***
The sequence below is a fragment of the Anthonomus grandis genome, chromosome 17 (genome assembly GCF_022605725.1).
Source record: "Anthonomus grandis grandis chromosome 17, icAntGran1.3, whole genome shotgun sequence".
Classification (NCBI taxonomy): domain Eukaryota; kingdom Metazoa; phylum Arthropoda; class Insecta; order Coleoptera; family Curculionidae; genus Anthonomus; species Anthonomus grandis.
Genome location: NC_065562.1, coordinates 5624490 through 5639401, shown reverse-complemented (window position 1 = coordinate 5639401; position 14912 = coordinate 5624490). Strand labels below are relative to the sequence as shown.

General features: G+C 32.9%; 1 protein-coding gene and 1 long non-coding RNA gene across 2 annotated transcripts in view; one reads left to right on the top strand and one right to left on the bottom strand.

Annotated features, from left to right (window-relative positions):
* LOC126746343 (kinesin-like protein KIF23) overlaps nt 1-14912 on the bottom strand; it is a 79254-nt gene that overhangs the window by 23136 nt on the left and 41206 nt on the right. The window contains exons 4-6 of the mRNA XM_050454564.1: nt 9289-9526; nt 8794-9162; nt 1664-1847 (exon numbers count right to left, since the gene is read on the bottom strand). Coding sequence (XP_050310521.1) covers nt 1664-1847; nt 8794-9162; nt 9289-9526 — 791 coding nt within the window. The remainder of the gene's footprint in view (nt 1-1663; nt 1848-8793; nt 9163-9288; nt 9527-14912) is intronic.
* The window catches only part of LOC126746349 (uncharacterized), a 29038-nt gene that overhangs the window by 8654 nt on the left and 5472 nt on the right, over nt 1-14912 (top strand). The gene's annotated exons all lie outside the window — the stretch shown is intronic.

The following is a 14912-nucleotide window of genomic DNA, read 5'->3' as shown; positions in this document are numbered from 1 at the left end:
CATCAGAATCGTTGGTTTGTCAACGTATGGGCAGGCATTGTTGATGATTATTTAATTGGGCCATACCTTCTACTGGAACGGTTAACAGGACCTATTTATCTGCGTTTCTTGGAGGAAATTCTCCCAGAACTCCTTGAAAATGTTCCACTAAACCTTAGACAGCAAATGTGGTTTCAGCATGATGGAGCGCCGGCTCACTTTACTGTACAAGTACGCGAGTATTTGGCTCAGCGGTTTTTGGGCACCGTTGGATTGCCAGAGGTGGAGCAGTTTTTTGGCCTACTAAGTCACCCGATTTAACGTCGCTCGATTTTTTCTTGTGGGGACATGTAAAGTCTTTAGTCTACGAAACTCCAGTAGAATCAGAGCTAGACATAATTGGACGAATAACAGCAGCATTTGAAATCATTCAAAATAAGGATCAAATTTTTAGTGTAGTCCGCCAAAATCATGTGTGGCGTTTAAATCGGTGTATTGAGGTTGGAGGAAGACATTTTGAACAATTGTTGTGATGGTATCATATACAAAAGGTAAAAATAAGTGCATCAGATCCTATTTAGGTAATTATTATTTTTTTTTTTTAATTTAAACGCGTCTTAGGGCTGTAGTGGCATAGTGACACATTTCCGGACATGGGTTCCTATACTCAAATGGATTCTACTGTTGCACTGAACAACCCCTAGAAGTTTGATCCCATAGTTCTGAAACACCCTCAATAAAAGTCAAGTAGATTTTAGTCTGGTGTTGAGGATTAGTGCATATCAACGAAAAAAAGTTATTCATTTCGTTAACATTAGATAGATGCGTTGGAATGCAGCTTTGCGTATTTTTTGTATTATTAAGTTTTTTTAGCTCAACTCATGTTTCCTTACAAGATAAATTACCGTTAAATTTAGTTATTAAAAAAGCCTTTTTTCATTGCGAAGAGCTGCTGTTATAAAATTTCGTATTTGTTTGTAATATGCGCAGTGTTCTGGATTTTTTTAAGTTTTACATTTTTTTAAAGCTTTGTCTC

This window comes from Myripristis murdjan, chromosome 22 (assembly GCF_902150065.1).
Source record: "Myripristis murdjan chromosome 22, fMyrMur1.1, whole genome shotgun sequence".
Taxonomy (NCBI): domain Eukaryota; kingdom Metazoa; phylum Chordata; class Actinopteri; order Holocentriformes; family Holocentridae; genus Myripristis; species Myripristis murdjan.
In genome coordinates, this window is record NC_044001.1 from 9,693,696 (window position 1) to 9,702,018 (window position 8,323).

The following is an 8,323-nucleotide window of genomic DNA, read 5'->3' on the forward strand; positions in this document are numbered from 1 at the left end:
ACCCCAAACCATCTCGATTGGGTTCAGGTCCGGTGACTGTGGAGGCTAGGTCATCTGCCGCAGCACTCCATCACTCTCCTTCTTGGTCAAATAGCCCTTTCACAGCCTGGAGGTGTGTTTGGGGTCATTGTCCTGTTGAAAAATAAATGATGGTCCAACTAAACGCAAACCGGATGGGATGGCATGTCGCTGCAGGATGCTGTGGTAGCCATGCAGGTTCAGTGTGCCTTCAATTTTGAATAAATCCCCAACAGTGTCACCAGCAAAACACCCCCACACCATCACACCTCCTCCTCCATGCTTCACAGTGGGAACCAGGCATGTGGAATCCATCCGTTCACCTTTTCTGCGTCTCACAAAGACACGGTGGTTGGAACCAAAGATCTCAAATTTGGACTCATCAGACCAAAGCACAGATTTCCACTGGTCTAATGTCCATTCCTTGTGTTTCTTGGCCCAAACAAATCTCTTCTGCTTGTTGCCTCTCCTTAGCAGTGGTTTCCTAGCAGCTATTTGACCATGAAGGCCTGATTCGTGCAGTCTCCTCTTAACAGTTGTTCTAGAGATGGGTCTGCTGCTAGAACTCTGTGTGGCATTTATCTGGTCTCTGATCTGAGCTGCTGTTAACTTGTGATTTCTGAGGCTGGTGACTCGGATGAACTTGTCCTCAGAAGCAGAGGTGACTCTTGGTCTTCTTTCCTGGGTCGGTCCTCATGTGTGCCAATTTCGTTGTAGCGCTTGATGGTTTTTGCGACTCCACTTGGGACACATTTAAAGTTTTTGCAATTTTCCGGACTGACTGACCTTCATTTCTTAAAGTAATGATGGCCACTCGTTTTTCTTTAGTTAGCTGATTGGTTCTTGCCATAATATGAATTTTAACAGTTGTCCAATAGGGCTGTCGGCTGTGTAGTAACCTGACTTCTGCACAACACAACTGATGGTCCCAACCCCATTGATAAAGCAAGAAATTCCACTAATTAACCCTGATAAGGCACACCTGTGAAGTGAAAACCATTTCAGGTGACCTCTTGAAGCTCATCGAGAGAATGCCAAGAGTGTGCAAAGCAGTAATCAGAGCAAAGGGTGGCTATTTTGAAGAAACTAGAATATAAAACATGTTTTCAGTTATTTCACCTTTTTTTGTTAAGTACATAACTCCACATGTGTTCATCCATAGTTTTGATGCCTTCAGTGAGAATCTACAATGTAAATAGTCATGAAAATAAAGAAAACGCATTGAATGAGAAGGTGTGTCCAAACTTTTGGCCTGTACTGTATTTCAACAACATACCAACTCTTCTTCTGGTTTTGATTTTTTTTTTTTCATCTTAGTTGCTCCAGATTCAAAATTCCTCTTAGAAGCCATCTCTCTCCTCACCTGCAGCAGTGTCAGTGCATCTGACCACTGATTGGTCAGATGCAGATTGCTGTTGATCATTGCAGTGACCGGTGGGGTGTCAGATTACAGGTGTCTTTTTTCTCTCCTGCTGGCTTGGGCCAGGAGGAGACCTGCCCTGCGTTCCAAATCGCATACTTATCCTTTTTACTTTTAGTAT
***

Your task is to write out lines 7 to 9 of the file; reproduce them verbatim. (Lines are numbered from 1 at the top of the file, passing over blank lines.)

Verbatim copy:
* LOC126746343 (kinesin-like protein KIF23) overlaps nt 1-14912 on the bottom strand; it is a 79254-nt gene that overhangs the window by 23136 nt on the left and 41206 nt on the right. The window contains exons 4-6 of the mRNA XM_050454564.1: nt 9289-9526; nt 8794-9162; nt 1664-1847 (exon numbers count right to left, since the gene is read on the bottom strand). Coding sequence (XP_050310521.1) covers nt 1664-1847; nt 8794-9162; nt 9289-9526 — 791 coding nt within the window. The remainder of the gene's footprint in view (nt 1-1663; nt 1848-8793; nt 9163-9288; nt 9527-14912) is intronic.
* The window catches only part of LOC126746349 (uncharacterized), a 29038-nt gene that overhangs the window by 8654 nt on the left and 5472 nt on the right, over nt 1-14912 (top strand). The gene's annotated exons all lie outside the window — the stretch shown is intronic.

The following is a 14912-nucleotide window of genomic DNA, read 5'->3' as shown; positions in this document are numbered from 1 at the left end: